Back in May I spent a weekend visiting a part of England which I’d always wanted to see: Lindisfarne and the Farne Islands. It was amazing! I saw puffins (my favourite), visited Bamburgh Fair, and chanced upon an entire beach of basking seals, to name a few things. Northumberland is so beautiful, I can’t believe I’d never been before!
My friend Alex originally hails from that part of the world, so she suggested we stay at her Dad’s house over the weekend. Alex’s Father, Johnson, and his wife, Val, were really welcoming and great company. Their home was beautiful, and I really felt like I’d escaped the hustle and bustle of daily life. It was so refreshing to wake to the sound of birdsong, rather than traffic. I had a lovely time!
By day, Alex, her Dad and I visited the Farne Islands by boat, and spent lots of time in the Great Outdoors, on long walks in the gorgeous countryside. In the evening, Val showed us one of her hobbies – rag rug making.
Some of Val’s finished artworks were displayed in their home. I completely fell in love with them, especially the gorgeous interpretation of the hare, in the pic above. All of Val’s designs were inspired by nature, and focussed on animals. I felt they had a wonderfully whimsical quality to them, which was only emphasised in the hare piece by it hanging from a walking stick! Val explained that she draws her image freehand onto some hessian, and then simply hooks strips of old clothes or discarded materials through the hessian, to build the picture. It sounded too easy…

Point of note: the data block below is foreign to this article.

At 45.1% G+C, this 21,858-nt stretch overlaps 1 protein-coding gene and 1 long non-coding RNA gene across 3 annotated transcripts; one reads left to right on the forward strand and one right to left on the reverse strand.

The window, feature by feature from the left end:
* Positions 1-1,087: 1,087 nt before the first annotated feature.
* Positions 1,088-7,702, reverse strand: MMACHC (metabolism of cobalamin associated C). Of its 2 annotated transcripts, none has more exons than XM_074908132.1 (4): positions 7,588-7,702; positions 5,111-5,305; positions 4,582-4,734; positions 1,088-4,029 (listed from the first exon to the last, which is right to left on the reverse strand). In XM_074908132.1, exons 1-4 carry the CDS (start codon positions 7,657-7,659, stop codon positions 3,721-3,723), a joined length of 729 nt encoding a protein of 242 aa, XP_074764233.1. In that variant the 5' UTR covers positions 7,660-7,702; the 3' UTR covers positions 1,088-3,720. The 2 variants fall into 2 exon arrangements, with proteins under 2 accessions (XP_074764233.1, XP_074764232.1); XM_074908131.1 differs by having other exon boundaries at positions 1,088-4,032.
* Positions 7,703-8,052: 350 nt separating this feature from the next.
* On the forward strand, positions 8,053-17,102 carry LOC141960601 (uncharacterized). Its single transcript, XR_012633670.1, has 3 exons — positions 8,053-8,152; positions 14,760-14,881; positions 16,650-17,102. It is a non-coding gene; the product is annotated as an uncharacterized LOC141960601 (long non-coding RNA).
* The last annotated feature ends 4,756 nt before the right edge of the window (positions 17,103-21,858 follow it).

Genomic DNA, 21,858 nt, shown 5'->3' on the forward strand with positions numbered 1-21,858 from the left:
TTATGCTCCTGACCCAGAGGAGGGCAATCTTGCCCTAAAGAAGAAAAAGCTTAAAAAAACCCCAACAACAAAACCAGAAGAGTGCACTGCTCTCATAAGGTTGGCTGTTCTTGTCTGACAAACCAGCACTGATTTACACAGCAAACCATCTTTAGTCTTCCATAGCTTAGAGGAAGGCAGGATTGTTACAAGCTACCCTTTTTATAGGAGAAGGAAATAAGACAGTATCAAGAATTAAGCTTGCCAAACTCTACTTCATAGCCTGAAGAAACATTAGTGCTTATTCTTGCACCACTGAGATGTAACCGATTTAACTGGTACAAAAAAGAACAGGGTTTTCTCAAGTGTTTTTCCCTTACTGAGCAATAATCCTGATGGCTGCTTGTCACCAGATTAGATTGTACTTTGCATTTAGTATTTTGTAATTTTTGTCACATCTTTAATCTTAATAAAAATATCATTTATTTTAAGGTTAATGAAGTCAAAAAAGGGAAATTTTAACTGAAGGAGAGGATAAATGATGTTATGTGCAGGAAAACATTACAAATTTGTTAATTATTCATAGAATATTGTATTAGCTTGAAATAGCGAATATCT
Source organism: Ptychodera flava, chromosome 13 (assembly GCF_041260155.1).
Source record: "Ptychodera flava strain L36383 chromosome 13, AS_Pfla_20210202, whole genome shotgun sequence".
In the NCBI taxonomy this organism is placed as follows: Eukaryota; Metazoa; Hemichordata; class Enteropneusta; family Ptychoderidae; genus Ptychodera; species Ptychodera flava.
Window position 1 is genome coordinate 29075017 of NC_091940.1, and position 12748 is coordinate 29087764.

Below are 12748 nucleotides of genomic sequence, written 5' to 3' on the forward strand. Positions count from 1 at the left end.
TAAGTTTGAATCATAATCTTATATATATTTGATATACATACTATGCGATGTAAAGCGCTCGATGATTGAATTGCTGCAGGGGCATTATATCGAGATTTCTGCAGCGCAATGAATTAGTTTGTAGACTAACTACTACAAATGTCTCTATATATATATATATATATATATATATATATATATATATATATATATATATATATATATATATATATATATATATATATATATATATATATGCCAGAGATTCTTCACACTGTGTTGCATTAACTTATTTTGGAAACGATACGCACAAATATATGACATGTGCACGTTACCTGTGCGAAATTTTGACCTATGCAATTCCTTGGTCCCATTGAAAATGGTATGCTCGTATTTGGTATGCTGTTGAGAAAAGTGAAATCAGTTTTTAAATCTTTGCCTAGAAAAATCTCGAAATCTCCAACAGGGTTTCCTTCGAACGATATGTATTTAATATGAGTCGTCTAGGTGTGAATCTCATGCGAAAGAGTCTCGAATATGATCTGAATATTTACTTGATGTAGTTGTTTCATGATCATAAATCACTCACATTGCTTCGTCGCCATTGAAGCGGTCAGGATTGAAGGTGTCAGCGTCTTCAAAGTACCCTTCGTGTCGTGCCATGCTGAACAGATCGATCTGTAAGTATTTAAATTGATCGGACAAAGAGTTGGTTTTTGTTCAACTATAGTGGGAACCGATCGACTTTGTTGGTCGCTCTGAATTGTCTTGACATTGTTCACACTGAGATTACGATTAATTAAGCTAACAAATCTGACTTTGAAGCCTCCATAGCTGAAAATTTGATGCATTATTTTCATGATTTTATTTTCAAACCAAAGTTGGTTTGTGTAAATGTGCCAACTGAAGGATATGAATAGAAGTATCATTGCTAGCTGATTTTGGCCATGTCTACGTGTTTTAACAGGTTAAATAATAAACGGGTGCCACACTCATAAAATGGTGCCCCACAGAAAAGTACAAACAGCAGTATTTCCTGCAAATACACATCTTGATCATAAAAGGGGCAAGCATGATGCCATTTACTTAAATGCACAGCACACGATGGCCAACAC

Val was currently working on an image of a pheasant in the countryside. I was terrified we might damage her work if we had a go, but she assured us it would be OK. Val showed us how to pull the hooks of material through to a uniform height, by using a special tool. The material was cut into strips around 20cm long, so you would work a single strip through to make perhaps 5 or 6 loops in the design, before selecting another strip.
It was important to work as closely as possible to the previous loops, so that the tension was right. Some fabrics were often thicker or thinner than others, so Val explained that some loops were more spread out than others, to compensate for this. Alex got the hang of it straight away, and managed to loop a whole strip of material pretty quickly.
I, unsurprisingly, was not quite as quick on the uptake! I found the looping quite difficult to make uniform. However, I persevered, and managed to finally complete a whole strip of fabric (i.e. 5 loops). That was enough for me. I was so scared of stretching the gaps in the hessian, worried that I would ruin all of Val’s lovely work. I’d like to give the craft another shot though, so perhaps I will try to experiment with some hessian and some old materials in the coming months. I don’t expect I would be able to match anything like Val’s lovely work, which is so neat and well executed, but I’d be interested in maybe starting on a smaller project.
As for a follow-up trip to Northumberland, I cannot wait! The whole area seemed so peaceful and picturesque, and I think a few days surrounded by nature did me some good. I’ll definitely be planning another trip up North soon!